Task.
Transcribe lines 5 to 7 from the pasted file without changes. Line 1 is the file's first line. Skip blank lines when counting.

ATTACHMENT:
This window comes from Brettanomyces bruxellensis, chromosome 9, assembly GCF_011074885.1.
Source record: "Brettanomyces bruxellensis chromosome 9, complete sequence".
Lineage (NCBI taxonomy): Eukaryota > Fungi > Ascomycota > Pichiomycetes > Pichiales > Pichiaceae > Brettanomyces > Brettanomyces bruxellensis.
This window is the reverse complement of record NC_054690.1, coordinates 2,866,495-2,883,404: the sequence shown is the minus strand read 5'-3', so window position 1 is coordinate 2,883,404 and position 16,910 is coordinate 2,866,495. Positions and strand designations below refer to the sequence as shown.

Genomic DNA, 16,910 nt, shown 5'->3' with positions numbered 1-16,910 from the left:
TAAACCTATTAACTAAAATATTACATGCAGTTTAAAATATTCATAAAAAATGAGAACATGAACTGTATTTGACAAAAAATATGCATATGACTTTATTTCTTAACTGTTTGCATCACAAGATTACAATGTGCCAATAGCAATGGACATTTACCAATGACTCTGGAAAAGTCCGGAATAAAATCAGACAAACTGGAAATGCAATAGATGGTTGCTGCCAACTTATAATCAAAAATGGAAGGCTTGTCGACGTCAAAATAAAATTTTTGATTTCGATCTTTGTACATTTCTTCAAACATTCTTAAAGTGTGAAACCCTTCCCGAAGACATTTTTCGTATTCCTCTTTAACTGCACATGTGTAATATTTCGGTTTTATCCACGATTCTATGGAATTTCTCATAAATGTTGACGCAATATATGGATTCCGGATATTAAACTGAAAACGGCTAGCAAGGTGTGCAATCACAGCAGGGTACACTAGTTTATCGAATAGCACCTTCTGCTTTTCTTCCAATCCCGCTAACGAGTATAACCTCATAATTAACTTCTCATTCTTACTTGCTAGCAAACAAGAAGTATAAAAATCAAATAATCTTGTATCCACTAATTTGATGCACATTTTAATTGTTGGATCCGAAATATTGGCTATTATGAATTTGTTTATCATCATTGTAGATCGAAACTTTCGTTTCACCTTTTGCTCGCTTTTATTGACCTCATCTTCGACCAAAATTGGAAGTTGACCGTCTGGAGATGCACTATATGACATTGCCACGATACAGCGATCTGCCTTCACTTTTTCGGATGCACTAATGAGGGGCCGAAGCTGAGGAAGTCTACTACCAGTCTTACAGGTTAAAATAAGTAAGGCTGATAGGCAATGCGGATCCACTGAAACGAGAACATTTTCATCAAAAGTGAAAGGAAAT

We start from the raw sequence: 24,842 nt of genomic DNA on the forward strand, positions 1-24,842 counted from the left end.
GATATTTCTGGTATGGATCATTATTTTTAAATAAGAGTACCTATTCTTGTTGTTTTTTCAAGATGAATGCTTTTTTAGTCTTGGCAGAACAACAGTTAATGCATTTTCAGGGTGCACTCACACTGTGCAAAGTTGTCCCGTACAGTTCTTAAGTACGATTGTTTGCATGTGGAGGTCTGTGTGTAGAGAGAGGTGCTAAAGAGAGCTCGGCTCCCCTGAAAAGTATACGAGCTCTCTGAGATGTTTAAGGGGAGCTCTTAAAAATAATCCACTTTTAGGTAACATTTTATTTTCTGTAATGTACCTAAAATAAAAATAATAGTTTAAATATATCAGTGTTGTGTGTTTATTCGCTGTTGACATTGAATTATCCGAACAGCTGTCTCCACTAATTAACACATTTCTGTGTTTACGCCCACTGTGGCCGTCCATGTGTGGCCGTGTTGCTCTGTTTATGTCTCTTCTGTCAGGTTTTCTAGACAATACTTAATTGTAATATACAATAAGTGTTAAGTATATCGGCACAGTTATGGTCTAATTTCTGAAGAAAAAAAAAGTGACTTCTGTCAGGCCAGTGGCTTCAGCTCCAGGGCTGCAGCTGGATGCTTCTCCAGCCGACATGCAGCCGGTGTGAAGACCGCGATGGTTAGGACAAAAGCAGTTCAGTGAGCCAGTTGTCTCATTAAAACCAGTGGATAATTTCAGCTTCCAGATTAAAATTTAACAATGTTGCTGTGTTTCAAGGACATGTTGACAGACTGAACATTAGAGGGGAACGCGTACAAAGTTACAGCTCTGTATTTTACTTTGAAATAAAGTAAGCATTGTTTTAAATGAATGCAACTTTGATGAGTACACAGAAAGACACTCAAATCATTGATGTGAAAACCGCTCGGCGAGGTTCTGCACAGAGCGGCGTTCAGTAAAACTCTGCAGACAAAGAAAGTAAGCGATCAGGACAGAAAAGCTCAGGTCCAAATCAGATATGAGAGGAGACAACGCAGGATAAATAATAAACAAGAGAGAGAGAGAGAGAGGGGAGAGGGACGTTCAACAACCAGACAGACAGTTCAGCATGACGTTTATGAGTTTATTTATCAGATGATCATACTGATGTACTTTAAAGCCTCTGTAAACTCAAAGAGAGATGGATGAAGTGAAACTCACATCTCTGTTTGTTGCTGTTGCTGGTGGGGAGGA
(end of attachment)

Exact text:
Genomic DNA, 16,910 nt, shown 5'->3' with positions numbered 1-16,910 from the left:
TAAACCTATTAACTAAAATATTACATGCAGTTTAAAATATTCATAAAAAATGAGAACATGAACTGTATTTGACAAAAAATATGCATATGACTTTATTTCTTAACTGTTTGCATCACAAGATTACAATGTGCCAATAGCAATGGACATTTACCAATGACTCTGGAAAAGTCCGGAATAAAATCAGACAAACTGGAAATGCAATAGATGGTTGCTGCCAACTTATAATCAAAAATGGAAGGCTTGTCGACGTCAAAATAAAATTTTTGATTTCGATCTTTGTACATTTCTTCAAACATTCTTAAAGTGTGAAACCCTTCCCGAAGACATTTTTCGTATTCCTCTTTAACTGCACATGTGTAATATTTCGGTTTTATCCACGATTCTATGGAATTTCTCATAAATGTTGACGCAATATATGGATTCCGGATATTAAACTGAAAACGGCTAGCAAGGTGTGCAATCACAGCAGGGTACACTAGTTTATCGAATAGCACCTTCTGCTTTTCTTCCAATCCCGCTAACGAGTATAACCTCATAATTAACTTCTCATTCTTACTTGCTAGCAAACAAGAAGTATAAAAATCAAATAATCTTGTATCCACTAATTTGATGCACATTTTAATTGTTGGATCCGAAATATTGGCTATTATGAATTTGTTTATCATCATTGTAGATCGAAACTTTCGTTTCACCTTTTGCTCGCTTTTATTGACCTCATCTTCGACCAAAATTGGAAGTTGACCGTCTGGAGATGCACTATATGACATTGCCACGATACAGCGATCTGCCTTCACTTTTTCGGATGCACTAATGAGGGGCCGAAGCTGAGGAAGTCTACTACCAGTCTTACAGGTTAAAATAAGTAAGGCTGATAGGCAATGCGGATCCACTGAAACGAGAACATTTTCATCAAAAGTGAAAGGAAAT

We start from the raw sequence: 24,842 nt of genomic DNA on the forward strand, positions 1-24,842 counted from the left end.